The JB weld I have used in a moderate way, the piece broke apart after a short time, only good for static not weighted projects. It has no use for these vibrating gas bikes.
  5. motorpsycho

    motorpsycho Active Member

    thanks so much for saying this about jb weld AGAIN!
    jb weld is simply epoxy...there is no "WELD" involved with it at all.
    it will not withstand gasoline, and is not really strong enough to fix anything other than a static part that will never see heat, movement, gasoline, stress, or hold any weight.
    I'm not saying that jb weld is a terrible thing to use, but it is not the fix-all stuff that so many people think that it is.
    jb weld is brittle one it's dry, and it will crack over time, and if the surface is not prepped right, it will simply flake off. allow gasoline or oil to get into contact with it, and it will quickly deteriorate. Heat is another thing that will make jb weld fail. if you heat up jb weld, it will literally melt just like any other epoxy or glue.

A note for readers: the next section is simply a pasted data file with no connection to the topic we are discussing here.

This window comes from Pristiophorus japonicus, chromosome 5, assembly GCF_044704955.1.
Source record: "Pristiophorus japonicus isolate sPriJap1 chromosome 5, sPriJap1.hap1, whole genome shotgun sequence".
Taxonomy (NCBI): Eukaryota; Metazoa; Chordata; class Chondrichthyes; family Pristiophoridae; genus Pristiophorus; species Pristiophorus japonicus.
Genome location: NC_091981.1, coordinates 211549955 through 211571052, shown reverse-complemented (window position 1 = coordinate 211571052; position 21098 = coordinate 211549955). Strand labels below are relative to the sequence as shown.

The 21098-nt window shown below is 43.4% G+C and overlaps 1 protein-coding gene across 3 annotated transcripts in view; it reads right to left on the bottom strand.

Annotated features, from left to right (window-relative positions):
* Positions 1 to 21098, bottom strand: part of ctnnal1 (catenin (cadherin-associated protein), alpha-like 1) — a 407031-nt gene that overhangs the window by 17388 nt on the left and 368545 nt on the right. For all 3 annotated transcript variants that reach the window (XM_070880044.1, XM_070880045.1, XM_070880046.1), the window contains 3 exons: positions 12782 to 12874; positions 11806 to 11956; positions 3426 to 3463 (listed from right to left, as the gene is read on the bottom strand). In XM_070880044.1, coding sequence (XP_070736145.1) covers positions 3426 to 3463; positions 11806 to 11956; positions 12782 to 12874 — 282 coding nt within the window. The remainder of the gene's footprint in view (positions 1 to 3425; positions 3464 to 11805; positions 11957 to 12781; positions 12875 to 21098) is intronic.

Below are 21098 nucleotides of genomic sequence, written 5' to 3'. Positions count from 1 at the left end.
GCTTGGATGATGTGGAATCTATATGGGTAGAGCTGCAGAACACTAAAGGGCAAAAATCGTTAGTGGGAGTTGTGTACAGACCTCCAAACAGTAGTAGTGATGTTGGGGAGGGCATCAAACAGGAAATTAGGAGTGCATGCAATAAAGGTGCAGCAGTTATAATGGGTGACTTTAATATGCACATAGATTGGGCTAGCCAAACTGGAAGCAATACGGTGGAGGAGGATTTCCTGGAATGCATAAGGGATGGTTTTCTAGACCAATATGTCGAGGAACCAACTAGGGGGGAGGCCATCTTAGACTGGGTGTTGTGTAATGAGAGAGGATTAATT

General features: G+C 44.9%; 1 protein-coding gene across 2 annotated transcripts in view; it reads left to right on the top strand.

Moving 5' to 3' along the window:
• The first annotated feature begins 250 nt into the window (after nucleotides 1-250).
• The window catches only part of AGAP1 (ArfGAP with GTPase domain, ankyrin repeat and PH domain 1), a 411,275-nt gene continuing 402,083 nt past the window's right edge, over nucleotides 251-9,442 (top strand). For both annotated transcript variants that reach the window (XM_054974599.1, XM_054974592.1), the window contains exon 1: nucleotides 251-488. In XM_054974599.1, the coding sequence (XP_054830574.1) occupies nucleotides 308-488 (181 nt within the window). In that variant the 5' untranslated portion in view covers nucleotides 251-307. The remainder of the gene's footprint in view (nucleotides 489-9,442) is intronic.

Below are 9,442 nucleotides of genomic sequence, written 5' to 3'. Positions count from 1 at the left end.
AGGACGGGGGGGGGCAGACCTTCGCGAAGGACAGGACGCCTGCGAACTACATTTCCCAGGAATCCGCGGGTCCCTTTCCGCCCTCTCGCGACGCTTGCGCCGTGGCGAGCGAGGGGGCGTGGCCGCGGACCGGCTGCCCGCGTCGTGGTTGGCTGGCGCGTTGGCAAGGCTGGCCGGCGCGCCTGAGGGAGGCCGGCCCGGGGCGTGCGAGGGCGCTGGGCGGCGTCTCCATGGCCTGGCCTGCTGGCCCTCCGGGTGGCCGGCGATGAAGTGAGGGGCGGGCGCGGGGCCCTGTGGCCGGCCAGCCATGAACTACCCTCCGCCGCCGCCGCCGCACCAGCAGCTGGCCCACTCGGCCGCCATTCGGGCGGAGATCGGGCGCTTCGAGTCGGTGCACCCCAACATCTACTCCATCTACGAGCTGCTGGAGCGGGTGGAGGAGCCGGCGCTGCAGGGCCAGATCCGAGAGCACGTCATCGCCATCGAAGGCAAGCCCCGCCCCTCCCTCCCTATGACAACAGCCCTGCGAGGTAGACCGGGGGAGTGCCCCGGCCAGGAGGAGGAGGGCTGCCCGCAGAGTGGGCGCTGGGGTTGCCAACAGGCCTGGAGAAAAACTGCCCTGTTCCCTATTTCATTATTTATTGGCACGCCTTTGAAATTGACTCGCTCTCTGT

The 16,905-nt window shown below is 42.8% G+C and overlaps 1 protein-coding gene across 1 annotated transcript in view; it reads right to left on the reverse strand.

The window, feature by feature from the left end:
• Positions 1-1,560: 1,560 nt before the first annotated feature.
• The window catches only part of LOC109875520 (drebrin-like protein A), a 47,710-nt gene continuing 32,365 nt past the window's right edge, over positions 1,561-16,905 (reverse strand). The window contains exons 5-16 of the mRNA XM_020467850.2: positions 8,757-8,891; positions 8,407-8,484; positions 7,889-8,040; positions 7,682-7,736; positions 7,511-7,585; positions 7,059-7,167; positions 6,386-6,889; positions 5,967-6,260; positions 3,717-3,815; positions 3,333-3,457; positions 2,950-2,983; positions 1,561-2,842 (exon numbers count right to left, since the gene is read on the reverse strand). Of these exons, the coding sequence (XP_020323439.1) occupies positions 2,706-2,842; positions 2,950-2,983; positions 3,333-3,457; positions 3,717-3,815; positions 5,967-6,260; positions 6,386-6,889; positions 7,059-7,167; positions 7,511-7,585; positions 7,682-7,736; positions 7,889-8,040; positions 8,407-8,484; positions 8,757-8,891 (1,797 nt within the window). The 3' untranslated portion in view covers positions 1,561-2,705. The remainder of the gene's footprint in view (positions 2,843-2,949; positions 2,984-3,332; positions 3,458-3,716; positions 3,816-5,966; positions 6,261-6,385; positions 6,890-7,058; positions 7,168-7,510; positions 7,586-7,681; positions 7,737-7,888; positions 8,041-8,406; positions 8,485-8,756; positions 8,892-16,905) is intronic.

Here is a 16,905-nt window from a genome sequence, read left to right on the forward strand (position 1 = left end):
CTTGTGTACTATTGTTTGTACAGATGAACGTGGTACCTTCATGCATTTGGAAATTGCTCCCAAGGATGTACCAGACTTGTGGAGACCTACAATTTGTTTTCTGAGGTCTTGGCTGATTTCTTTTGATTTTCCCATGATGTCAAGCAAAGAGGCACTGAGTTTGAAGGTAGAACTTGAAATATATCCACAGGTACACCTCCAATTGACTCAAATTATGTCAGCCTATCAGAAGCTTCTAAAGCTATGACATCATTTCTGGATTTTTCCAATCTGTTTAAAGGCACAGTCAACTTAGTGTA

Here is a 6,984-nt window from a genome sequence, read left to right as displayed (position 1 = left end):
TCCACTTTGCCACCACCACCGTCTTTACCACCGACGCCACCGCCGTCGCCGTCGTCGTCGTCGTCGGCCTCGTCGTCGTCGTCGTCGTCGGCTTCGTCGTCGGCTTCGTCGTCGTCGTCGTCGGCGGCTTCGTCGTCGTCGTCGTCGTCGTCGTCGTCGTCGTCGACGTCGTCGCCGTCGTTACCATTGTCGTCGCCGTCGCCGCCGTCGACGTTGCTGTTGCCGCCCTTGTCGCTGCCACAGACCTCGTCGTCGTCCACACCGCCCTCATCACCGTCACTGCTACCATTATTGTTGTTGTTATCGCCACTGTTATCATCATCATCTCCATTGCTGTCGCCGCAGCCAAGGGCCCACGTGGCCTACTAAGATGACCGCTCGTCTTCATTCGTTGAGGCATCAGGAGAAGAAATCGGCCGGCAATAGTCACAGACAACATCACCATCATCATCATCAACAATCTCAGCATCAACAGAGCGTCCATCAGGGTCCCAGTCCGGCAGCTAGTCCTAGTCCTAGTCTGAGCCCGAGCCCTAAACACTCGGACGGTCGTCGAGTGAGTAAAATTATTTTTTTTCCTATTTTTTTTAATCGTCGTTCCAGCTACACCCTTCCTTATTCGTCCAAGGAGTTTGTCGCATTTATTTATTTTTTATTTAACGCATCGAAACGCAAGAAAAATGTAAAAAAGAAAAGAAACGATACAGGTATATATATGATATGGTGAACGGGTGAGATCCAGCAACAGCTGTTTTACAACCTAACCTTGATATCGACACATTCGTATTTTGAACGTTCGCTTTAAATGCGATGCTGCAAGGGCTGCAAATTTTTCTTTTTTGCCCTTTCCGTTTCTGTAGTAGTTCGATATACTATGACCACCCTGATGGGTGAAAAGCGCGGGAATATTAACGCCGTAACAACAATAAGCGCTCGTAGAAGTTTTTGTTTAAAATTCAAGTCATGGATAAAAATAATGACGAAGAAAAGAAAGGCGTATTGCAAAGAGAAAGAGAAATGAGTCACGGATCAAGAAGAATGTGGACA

sure, the one tube says "steel" on it....but it's just a fancy way of saying that it's strong epoxy...as in "strong like steel".
    any 2 part epoxy is simply epoxy, and nothing more than that. if you look close at the 2 tubes of jb weld, you will see that one says EPOXY STEEL RESIN and one says EPOXY STEEL HARDENER. for one thing, RESIN is a form of plastic not steel or metal. jb weld is nothing more than a plastic resin 2 part epoxy that is claimed to be stronger than normal 2 part epoxy.
    welding is acheived when you are able to melt the surface that is being welded with a rod or wire, which will also melt and combine with the surface material.
    by melting the 2 materials, and penetrating the original surface. the weld becomes stronger than the original part (if done right).